Elbow Room for Missouri's Great Rivers

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Published on: Jun. 2, 2003

Last revision: Nov. 15, 2010

One example is "L-15," an agricultural levee in St. Charles County 15 miles up the Missouri River from its confluence with the Mississippi River. Freeman notes that if L-15 is raised as proposed, it could increase the area's desirability for commercial development and harm the wildlife resources.

The Missouri General Assembly removed one incentive for flood plain development according to Freeman. Tax Increment Financing (TIF) originally was designed to help communities redevelop blighted areas. Since 1993, however, it has been used to finance the development of 12,000 acres of flood plain in the St. Louis area.

"The $2 billion spent on flood plain development since the last big flood in 1995 was expected to grow to as much as $5 billion within three to five years," Freeman said. All that money, including taxpayer money, could be lost when the river rises again.

Congress has taken note of the problem, too. The new federal farm bill has some provisions to manage loss of agricultural land. To protect farmland that is at risk of development, the law authorizes the U.S. Dept. of Agriculture to help buy agriculture easements. Farmers get cash payments equal to the difference between their land's value for farming and its value for development. In return, they place restrictions on the title to the land, guaranteeing that it will stay in agricultural production.

The easements can be perpetual, or for 30 years. Naturally, payments are smaller for the temporary option. The land must be in row crops, pasture or timber production when it is enrolled in the program. Participants need partners who initiate the enrollment process with the USDA. A state or local government or a private organization buys the easement, using federal money to cover half the cost. Landowners can donate up to 25 percent of the value of the easement for tax advantages.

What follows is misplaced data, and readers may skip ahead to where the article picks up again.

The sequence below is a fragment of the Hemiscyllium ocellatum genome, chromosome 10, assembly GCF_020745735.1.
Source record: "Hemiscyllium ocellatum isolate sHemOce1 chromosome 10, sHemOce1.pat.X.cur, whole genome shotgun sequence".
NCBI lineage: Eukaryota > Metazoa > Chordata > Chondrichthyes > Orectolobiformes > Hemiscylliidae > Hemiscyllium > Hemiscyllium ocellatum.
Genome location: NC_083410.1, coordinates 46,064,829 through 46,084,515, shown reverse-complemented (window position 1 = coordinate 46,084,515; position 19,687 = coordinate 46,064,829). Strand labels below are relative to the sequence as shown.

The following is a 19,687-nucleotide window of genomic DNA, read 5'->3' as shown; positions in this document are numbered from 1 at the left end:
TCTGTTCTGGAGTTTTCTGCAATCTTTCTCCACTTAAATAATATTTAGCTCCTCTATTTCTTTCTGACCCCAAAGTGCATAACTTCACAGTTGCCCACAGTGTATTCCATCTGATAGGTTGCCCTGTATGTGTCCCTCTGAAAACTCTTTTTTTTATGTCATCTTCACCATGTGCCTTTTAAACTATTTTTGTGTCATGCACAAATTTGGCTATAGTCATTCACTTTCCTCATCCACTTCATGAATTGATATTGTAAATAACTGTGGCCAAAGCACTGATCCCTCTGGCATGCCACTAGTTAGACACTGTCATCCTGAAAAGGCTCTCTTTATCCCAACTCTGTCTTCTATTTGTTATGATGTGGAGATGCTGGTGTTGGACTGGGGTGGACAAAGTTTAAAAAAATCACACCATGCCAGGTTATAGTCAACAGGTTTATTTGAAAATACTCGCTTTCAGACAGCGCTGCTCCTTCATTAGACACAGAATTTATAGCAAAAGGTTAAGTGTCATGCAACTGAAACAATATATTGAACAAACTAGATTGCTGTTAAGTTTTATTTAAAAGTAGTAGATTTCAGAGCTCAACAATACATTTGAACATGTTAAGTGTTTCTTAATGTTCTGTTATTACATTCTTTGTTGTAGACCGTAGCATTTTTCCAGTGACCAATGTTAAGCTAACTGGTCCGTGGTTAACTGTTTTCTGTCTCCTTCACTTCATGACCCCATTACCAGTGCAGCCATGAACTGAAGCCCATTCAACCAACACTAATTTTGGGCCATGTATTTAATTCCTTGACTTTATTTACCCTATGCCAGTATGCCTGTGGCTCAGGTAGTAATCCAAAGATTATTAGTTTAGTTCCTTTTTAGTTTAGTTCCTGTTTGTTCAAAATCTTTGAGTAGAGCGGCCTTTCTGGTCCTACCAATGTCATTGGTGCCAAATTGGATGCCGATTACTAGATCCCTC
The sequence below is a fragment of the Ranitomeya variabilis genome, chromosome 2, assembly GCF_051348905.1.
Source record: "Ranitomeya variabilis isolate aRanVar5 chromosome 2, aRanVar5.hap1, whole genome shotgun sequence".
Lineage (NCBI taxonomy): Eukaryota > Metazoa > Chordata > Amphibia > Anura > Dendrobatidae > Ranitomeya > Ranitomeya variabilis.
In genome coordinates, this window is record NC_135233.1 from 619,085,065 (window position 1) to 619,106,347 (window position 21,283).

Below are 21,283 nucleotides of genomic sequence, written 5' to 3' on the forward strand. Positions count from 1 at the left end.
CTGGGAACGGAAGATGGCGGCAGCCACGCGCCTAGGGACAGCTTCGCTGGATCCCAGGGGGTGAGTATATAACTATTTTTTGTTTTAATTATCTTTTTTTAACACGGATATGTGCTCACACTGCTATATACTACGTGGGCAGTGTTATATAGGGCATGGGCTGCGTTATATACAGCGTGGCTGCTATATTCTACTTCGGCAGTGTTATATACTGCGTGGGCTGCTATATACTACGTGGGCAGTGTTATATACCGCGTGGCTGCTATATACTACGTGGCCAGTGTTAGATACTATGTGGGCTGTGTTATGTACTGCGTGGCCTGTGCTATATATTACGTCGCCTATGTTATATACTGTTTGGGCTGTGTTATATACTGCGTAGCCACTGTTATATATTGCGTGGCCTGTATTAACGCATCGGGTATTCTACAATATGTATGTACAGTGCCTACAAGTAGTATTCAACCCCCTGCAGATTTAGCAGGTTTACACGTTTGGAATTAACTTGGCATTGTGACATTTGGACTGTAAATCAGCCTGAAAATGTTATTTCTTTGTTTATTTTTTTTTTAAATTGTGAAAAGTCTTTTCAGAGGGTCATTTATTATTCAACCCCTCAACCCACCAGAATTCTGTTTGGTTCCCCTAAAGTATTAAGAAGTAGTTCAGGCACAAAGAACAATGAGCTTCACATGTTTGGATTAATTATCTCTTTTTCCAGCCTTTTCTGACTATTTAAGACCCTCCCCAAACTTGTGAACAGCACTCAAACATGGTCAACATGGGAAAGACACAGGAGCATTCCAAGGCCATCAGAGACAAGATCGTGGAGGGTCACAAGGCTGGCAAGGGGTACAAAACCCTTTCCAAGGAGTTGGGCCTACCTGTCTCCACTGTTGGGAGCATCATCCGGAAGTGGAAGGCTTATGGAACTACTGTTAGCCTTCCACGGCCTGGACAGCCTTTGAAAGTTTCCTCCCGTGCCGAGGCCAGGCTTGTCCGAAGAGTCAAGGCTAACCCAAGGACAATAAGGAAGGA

The U.S. Environmental Protection Agency administers another federal program that could help Missouri keep its flood plains intact. The goal of the Smart Growth Program is to encourage cities to redevelop so-called "brownfield" areas instead of sacrificing scarce green space for development.

Brownfields are previously developed areas where future use is complicated by pollution or contamination of some kind. Redeveloping such areas helps halt urban sprawl and preserves remaining open space. Keeping jobs and housing where people already live reduces cities' cost for transportation and other services. Reduced reliance on automobiles to get to and from work reduces air pollution.

Smart Growth has two $45,000 appropriations to help St. Louis and Kansas City pursue brownfields development in urban and suburban areas.

The U.S. Army Corps of Engineers Mitigation Project is a program that acquires Missouri River flood plain land from willing sellers for management by a public agency. This project was established to compensate for a portion of the fish and wildlife habitat lost as a result of the Missouri River Bank Stabilization and Navigation Project.

Columbia Bottom Conservation Area, owned by the Missouri Department of Conservation, is currently being restored with assistance through the Mitigation Project. When willing sellers arise along the Missouri River, the Mitigation Project is a vehicle to help reduce negative impacts of flooding.

Another program that provides wildlife, recreation and flood-control benefits is Big Muddy National Wildlife Refuge. Congress has authorized the acquisition--again from willing sellers--to establish a series of public areas along the lower Missouri River. The U.S. Fish and Wildlife Service has purchased 9,645 acres in eight tracts between Chesterfield to Kansas City.

Citizen and community awareness is the answer

Well-planned urban development, especially flood plain development, requires an awareness by citizen action groups, city and county governments and the general public. Citizen action groups like the Great Rivers Habitat Alliance, Greenway Network, Confluence Greenway and Trust for Public Land can make the difference by making people and local governments aware of existing programs that will conserve "green space" in urban areas.

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